*probabilities*rather than frequencies. So instead of the frequency of a particular price range, you graph the probability that a car selected from the data is in that price range. To do this, you add

`probability = True`

to the arguments. Now the R code looks like this:

```
> hist(Cars93$Price, xlab="Price (x $1,000)", xlim = c(0,70),
main = "Prices of 93 Models of 1993 Cars",probability = TRUE)
```

The result appears here. The y-axis measures *Density* — a concept related to probability. The graph is called a *density plot*.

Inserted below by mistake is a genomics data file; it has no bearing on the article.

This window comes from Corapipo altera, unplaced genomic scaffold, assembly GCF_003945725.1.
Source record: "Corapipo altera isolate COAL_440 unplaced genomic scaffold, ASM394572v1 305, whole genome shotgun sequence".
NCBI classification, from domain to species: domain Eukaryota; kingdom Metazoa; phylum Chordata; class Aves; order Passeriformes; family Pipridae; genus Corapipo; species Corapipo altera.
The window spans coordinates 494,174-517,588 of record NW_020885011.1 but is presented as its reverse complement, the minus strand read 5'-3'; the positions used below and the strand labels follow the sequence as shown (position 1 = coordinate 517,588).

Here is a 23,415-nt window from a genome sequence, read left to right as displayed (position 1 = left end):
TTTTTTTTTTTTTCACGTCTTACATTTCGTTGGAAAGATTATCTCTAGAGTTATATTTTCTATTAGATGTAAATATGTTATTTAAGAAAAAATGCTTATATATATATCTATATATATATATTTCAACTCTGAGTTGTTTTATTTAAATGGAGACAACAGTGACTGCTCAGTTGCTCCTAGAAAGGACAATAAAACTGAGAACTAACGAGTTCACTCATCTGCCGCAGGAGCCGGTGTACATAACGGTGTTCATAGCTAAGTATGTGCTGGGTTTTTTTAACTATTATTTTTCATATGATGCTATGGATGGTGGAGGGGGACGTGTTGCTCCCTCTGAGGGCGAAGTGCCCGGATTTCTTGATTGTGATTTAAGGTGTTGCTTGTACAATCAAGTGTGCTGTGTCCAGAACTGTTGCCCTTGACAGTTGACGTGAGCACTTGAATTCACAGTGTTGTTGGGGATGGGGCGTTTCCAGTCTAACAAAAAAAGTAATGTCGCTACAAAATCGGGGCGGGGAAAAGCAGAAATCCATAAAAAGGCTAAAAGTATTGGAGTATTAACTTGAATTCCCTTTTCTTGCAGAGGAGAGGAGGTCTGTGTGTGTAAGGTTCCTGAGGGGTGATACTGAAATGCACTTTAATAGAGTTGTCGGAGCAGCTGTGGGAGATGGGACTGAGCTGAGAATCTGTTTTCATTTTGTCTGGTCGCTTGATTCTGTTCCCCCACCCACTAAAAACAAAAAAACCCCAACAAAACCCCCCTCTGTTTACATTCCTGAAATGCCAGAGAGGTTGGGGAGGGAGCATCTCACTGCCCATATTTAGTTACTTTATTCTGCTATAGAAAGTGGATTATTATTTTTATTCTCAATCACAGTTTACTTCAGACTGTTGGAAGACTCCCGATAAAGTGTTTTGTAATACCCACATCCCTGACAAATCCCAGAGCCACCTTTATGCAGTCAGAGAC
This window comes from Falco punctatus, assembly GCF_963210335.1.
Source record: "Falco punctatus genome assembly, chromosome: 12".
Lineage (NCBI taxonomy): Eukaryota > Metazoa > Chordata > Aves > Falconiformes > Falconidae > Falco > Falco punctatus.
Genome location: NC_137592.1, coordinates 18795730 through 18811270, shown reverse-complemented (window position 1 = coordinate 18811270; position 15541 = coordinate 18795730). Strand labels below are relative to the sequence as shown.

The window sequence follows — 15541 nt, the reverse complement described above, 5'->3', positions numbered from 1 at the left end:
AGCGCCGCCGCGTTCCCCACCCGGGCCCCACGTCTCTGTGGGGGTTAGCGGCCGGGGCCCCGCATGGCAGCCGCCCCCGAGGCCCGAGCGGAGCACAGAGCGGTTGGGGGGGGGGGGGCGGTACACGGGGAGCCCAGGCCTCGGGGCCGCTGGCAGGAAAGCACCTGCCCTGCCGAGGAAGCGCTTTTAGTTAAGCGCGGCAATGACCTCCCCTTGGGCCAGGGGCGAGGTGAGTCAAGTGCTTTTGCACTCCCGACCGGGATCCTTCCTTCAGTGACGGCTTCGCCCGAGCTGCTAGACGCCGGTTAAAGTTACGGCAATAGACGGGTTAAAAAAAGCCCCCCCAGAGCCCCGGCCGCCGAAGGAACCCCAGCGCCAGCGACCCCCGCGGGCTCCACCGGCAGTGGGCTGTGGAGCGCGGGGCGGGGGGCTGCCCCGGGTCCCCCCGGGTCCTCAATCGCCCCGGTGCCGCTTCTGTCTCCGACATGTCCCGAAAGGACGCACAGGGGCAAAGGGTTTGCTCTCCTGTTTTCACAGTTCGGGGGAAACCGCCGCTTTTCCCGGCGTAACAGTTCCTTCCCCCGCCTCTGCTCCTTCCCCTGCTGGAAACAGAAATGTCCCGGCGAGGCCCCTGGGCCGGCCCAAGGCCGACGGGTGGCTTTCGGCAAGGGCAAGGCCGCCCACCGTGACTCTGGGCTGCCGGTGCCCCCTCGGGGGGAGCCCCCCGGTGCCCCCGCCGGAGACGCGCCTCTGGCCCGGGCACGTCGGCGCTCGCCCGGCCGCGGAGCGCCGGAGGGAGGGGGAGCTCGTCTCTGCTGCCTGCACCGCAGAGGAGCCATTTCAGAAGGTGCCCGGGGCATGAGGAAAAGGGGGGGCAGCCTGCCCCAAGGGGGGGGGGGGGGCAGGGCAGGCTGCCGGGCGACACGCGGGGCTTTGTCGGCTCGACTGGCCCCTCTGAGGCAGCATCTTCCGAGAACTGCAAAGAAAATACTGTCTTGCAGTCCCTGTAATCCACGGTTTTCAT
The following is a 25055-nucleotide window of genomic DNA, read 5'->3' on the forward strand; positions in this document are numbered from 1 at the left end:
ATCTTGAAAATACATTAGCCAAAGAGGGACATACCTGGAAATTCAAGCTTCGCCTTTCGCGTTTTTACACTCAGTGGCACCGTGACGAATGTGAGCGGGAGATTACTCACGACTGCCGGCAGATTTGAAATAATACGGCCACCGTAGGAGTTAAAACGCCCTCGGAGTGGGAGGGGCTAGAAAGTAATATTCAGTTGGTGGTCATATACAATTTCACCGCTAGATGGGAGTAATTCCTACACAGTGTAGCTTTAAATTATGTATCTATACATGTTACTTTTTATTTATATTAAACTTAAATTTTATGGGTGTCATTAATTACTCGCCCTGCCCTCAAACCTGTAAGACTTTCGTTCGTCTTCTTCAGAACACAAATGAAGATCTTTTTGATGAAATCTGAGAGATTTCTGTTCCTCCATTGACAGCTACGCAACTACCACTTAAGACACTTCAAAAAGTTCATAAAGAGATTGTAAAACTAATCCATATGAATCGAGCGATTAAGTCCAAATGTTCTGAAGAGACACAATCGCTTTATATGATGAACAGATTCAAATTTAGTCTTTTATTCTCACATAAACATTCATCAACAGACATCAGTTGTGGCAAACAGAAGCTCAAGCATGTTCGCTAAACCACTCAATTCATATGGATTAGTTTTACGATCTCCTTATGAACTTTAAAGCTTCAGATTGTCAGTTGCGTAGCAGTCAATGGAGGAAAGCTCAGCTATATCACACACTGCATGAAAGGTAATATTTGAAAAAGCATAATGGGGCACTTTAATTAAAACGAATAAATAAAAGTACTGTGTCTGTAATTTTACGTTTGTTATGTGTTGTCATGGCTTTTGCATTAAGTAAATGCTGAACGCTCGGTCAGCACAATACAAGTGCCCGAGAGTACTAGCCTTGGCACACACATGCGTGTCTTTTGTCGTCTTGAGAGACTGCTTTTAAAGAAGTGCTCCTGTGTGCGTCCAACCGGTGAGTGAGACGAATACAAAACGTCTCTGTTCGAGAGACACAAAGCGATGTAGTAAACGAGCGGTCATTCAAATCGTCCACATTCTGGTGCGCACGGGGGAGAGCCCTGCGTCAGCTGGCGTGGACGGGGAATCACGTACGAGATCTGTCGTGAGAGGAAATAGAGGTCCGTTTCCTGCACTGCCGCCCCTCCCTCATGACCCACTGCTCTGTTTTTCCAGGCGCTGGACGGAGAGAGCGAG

The point of all this is what you do next. After you create the graph, you can use an additional function called `lines()`

to add a line to the density plot:

```
> lines(density(Cars93$Price))
```

The graph now looks like the following image.

So in base R graphics, you can create a graph and then start adding to it after you see what the initial graph looks like. It’s something like painting a picture of a lake and then adding mountains and trees as you see fit.